Rutgers Football: Best and Worst of the Scarlet Knights' Offseason

Matt Dunn@MattDunn14Correspondent IJuly 17, 2012

Rutgers Football: Best and Worst of the Scarlet Knights' Offseason

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    With the 2012 season getting ready to start, the Rutgers Scarlet Knights are looking to climb back to the Big East prominence they were at a few years ago. It seems like it was ages, but it was only five years ago that the Knights and superstar running back Ray Rice took the college football landscape by storm.

    While the offseason has been generally quiet for the Knights players,—always a good sign—there still have  been some major shake-ups for the team heading into this season.

Worst: Greg Schiano Leaves for the NFL

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    This is a move that could end up devastating Rutgers football for years. Say what you want about Greg Schiano—in 11 years the guy took a program that had fallen into complete and utter obscurity in the landscape of a conference that is pretty obscure to the landscape of college football, and he completely turned it around.

    In those 11 seasons, Schiano went 68-67 overall and 5-1 in bowl games, with the lone bowl loss being to Arizona State in Rutgers' first bowl game since 1978.

    I know that 68-67 doesn't exactly jump out at you, but when you consider that in his first two seasons the Knights went 3-20 with Terry Shea's players, the record becomes 65-47, a far more impressive mark. Plus, from 1990-2001, Rutgers went 40-80-1.

    Losing Schiano was a huge blow to the program.

Best: Replacing Schiano Quickly and Internally

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    Schiano signed on to be the head coach of the Tampa Bay Buccaneers Jan. 26, 2012. Rutgers replaced him with assistant Kyle Flood on Jan. 31, 2012. This is good for a few reasons.

    One, they were able to find a candidate they liked from within, which is always helpful. His ability may not be the same, but he's been a part of the program, and has had time to get to know these players and their strengths and weaknesses.

    Not to mention he's familiar with Rutgers football. That means he's familiar with the standards and the conduct that the school and the program like to comport themselves with.

    You don't think that matters? How'd Charlie Weis do at Notre Dame?

    Two, they did it quickly, so they avoided any serious downtime where they were searching for a replacement and the players were blindly spending time working out with no real idea of where the program was headed.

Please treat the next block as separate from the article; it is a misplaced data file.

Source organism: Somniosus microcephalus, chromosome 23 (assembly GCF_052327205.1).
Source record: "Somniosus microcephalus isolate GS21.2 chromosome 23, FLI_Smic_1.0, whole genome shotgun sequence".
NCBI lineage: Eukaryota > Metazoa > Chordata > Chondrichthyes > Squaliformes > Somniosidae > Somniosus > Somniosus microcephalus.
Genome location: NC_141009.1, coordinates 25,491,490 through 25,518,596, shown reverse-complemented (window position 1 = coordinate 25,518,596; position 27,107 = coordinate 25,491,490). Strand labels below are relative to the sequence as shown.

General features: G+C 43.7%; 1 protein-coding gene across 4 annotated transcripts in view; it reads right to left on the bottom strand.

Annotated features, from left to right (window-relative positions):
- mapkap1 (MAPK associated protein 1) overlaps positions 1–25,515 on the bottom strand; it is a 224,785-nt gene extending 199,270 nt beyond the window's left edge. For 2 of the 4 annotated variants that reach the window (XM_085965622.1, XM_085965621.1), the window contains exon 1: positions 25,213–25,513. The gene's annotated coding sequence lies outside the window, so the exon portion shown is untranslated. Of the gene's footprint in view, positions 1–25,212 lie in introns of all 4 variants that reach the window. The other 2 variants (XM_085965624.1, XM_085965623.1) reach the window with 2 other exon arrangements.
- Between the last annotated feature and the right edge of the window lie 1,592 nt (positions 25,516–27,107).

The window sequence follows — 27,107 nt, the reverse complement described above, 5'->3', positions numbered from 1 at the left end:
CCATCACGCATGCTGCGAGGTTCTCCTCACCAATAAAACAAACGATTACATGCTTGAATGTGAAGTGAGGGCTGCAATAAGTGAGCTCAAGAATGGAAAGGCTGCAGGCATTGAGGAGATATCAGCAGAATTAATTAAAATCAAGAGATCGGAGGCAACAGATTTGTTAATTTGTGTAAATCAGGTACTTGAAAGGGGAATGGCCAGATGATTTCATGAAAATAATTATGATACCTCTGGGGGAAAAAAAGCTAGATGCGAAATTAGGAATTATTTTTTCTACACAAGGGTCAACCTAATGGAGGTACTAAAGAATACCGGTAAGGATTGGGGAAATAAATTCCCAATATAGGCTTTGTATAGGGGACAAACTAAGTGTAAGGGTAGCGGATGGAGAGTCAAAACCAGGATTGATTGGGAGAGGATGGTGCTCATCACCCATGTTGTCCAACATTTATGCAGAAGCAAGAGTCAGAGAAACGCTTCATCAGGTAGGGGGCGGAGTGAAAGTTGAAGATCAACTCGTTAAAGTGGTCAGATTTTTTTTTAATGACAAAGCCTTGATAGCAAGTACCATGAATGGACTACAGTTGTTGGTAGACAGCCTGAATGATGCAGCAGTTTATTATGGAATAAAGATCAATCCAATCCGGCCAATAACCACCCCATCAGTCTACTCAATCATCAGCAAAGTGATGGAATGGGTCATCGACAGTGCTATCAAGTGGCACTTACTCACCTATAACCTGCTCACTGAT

He may not end up being the best coach on the planet, but the process Rutgers hired Flood through was flawless for the Knights.

Worst: Losing Mohamed Sanu

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    Losing Mohamed Sanu also will leave the Knights with a huge hole in the offense. 

    In his three seasons at Rutgers, Sanu tallied 210 receptions for 2,263 yards and 12 touchdowns, including 115 receptions, 1,206 yards and seven touchdowns last season. He was also used as a Wildcat back, rushing 125 times for 653 yards and nine touchdowns.

    That is a ton of production to be replacing, and as I have said before, I don't think think they'll try to replace him with one guy. They'll probably have a platoon of receivers trying to get that production back.

Best: Keeping Their Stud Recruits

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    One thing that is always scary for a school when its coach leaves—especially a high-profile coach like Schiano at a lower-profile school like Rutgers—is that whatever recruiting he did would all go to waste. Most players get convinced by a coach to come to their school, and if he isn't there anymore, what's the point?

    That didn't happen for Rutgers. The gems of this year's recruiting class all stuck with Rutgers. Five-star defensive end Darius Hamilton (pictured), 4-star receiver Leonte Carroo and 4-star offensive lineman J.J. Denman decided to stick it out.

Best: Eric LeGrand at the ESPYs

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    I know this doesn't have a whole lot of impact on the actual football of the program beyond the PR, but how could this not be one of the best moments for them?

    I think the ESPYs are a total waste of time for the most part, but moments like Jimmy Valvano's famous "Never Give Up" speech and LeGrand's appearance make it totally worth it.

    If you weren't moved by LeGrand's vow to never give up and to work until he could walk on his own again, you don't have a heart. As we saw after the Pinstripe Bowl last year, LeGrand's story has been a rallying cry for Rutgers for a while now, and I think that as long as he is making good on his vow to never give up, the Knights will use that to motivate themselves to do the same.